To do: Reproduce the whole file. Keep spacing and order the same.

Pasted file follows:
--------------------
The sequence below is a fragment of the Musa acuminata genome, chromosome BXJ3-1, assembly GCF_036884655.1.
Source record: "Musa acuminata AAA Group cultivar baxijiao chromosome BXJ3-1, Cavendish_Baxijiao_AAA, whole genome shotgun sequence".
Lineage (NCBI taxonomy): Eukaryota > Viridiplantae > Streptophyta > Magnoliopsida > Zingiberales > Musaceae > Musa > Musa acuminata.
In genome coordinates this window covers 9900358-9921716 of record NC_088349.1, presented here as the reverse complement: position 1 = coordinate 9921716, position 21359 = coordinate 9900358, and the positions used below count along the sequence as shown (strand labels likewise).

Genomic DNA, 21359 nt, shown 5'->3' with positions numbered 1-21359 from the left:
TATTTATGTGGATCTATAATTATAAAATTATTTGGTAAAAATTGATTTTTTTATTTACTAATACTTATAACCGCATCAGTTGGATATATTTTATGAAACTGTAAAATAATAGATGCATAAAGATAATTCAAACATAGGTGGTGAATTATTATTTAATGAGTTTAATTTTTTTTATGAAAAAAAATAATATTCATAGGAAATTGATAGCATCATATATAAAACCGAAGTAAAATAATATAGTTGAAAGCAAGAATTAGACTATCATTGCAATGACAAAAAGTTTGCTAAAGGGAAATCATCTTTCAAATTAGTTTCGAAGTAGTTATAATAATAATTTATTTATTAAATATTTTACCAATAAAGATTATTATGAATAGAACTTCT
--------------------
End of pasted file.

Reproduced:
The sequence below is a fragment of the Musa acuminata genome, chromosome BXJ3-1, assembly GCF_036884655.1.
Source record: "Musa acuminata AAA Group cultivar baxijiao chromosome BXJ3-1, Cavendish_Baxijiao_AAA, whole genome shotgun sequence".
Lineage (NCBI taxonomy): Eukaryota > Viridiplantae > Streptophyta > Magnoliopsida > Zingiberales > Musaceae > Musa > Musa acuminata.
In genome coordinates this window covers 9900358-9921716 of record NC_088349.1, presented here as the reverse complement: position 1 = coordinate 9921716, position 21359 = coordinate 9900358, and the positions used below count along the sequence as shown (strand labels likewise).

Genomic DNA, 21359 nt, shown 5'->3' with positions numbered 1-21359 from the left:
TATTTATGTGGATCTATAATTATAAAATTATTTGGTAAAAATTGATTTTTTTATTTACTAATACTTATAACCGCATCAGTTGGATATATTTTATGAAACTGTAAAATAATAGATGCATAAAGATAATTCAAACATAGGTGGTGAATTATTATTTAATGAGTTTAATTTTTTTTATGAAAAAAAATAATATTCATAGGAAATTGATAGCATCATATATAAAACCGAAGTAAAATAATATAGTTGAAAGCAAGAATTAGACTATCATTGCAATGACAAAAAGTTTGCTAAAGGGAAATCATCTTTCAAATTAGTTTCGAAGTAGTTATAATAATAATTTATTTATTAAATATTTTACCAATAAAGATTATTATGAATAGAACTTCT